Haugh Primitive Methodist chapel
64A Huddersfield Rd, Newhey, OL16 3RL
In the 1856 Primitive Methodist magazine, James Cheetham writes of the opening of Haugh Primitive Methodist chapel.
“This village is three miles from Rochdale, lying about half way between the latter place and Oldham. Our people have devoted their labours to it for nearly thirty years; but, not having sufficient accommodation, the cause has generally been low. However, about fifteen months ago God made bare his arm, and converted upwards of twenty souls, many of whom are still with us. Before the above revival we had only about six members in society; now we have thirty. To God be all the praise!
We opened a new chapel at this place on the 10th and 17th of February, 1856. On the 10th Mr. A. Mills (Wesleyan) preached in the morning, and Mr. S. Longdin, of Manchester, in the afternoon and evening; and on the 17th Mrs. Lynn (New Connexionist) in the morning and afternoon, and the writer at night. The collections and donations amounted to nearly £24. This we consider excellent for a small village.
The chapel is built of beautiful stone, rock faced, covered with good blue slate, is 36 feet by 27 feet inside, 10 feet from the floor to the square, and open to the top. We have a good vestry, 4 yards square. The land is leasehold, for 999 years; and the deeds Connexional, and regularly enrolled. Our outlay at present is £225, towards which we have got, from all sources, £123 17s. 10d. …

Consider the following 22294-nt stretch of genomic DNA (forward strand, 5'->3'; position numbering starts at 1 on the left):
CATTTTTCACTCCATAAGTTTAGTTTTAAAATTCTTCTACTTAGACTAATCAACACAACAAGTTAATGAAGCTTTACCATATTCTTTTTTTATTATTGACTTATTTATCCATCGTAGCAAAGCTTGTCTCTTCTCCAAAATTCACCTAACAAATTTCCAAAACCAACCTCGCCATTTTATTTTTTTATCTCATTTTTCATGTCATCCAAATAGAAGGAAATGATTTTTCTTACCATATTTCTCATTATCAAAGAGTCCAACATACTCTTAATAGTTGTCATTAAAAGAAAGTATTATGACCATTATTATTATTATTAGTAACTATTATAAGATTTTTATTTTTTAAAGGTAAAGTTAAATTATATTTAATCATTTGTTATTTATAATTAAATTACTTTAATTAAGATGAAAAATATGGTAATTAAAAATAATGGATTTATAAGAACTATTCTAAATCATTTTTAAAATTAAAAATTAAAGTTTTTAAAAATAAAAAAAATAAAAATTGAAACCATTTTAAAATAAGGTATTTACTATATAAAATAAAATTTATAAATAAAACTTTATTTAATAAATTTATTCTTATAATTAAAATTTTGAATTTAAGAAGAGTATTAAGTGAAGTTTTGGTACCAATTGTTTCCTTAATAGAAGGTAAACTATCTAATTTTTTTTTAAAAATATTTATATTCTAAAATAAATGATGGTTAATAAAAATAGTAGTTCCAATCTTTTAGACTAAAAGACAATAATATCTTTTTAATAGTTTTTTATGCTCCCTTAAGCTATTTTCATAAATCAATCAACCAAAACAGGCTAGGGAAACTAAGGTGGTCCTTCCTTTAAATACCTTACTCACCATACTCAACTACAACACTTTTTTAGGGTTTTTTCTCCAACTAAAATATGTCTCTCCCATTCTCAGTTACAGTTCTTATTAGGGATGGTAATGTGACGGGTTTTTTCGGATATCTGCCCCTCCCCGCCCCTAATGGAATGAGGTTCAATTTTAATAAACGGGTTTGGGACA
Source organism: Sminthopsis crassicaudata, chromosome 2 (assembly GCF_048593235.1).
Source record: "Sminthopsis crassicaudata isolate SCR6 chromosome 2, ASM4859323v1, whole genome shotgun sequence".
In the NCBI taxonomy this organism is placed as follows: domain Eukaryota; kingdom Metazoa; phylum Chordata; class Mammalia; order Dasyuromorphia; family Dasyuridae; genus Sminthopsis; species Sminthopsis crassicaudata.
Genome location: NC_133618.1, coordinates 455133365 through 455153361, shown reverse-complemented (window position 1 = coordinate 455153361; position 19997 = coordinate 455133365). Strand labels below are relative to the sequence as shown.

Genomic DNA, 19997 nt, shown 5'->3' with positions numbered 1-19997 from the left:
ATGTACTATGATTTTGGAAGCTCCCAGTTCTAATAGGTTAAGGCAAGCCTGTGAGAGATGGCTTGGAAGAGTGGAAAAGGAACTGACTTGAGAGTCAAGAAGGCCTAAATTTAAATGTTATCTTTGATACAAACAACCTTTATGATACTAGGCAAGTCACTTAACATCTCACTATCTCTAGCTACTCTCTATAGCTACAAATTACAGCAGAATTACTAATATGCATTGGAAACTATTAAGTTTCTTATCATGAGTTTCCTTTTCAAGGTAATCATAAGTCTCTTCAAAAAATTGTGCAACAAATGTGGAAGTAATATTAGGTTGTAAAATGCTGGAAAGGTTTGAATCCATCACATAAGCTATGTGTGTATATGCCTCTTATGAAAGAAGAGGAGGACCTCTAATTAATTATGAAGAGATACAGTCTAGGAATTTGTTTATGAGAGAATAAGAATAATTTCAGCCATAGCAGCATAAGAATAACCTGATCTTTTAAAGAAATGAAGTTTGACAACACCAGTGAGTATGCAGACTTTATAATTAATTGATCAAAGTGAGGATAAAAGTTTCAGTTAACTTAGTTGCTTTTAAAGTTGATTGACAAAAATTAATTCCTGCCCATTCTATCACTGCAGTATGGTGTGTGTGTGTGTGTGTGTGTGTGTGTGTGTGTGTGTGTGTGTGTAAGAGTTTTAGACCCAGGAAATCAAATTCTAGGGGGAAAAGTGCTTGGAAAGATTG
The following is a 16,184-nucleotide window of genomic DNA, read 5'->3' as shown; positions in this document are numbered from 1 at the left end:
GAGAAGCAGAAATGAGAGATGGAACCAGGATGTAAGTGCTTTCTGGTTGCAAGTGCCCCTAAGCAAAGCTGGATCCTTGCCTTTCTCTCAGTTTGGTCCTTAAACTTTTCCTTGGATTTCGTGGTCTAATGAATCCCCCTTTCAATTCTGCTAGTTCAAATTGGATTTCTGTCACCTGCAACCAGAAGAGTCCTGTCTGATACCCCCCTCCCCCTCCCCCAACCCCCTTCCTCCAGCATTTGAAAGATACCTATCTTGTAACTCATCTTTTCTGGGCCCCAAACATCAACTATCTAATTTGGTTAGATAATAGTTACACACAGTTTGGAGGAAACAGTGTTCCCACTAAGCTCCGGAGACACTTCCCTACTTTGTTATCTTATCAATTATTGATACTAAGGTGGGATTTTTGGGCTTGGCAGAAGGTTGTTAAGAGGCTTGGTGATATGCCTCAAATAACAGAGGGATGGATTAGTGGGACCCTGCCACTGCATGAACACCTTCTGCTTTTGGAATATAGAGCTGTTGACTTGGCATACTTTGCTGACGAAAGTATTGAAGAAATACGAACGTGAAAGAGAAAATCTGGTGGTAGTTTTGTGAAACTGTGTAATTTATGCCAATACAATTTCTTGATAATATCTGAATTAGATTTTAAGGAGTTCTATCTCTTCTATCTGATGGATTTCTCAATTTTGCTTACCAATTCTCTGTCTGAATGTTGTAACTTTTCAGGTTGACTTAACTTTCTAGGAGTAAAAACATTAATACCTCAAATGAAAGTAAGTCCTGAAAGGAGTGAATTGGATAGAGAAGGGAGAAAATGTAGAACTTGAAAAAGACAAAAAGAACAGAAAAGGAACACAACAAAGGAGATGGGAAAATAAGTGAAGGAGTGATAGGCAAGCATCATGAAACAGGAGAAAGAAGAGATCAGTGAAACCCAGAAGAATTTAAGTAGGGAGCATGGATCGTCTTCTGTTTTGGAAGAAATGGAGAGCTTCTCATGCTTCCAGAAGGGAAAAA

We tender our sincere thanks to our numerous friends in the neighbourhood, and in the town of Rochdale, who have so nobly assisted us in monetary matters ;- to Thomas Heap, Esq., for a donation of £5, and to his three sons for £5 among them; and to Henry Kelsall, Esq., for a donation of £5. But, most of all, do we thank God for the abundance of his mercy, both in temporal and spiritual things.”
Raising the money wasn’t easy; by the time of chapel opening “We are still in want of a fence, and a few other conveniences, and we purpose in a short time having a few pews. These things will amount to about £50, most of which we expect to be able to raise without adding to the debt.”
The chapel became New Hey Methodist church. On the site by 2008 is a residential care home.
Primitive Methodist magazine April 1856 pp.243-244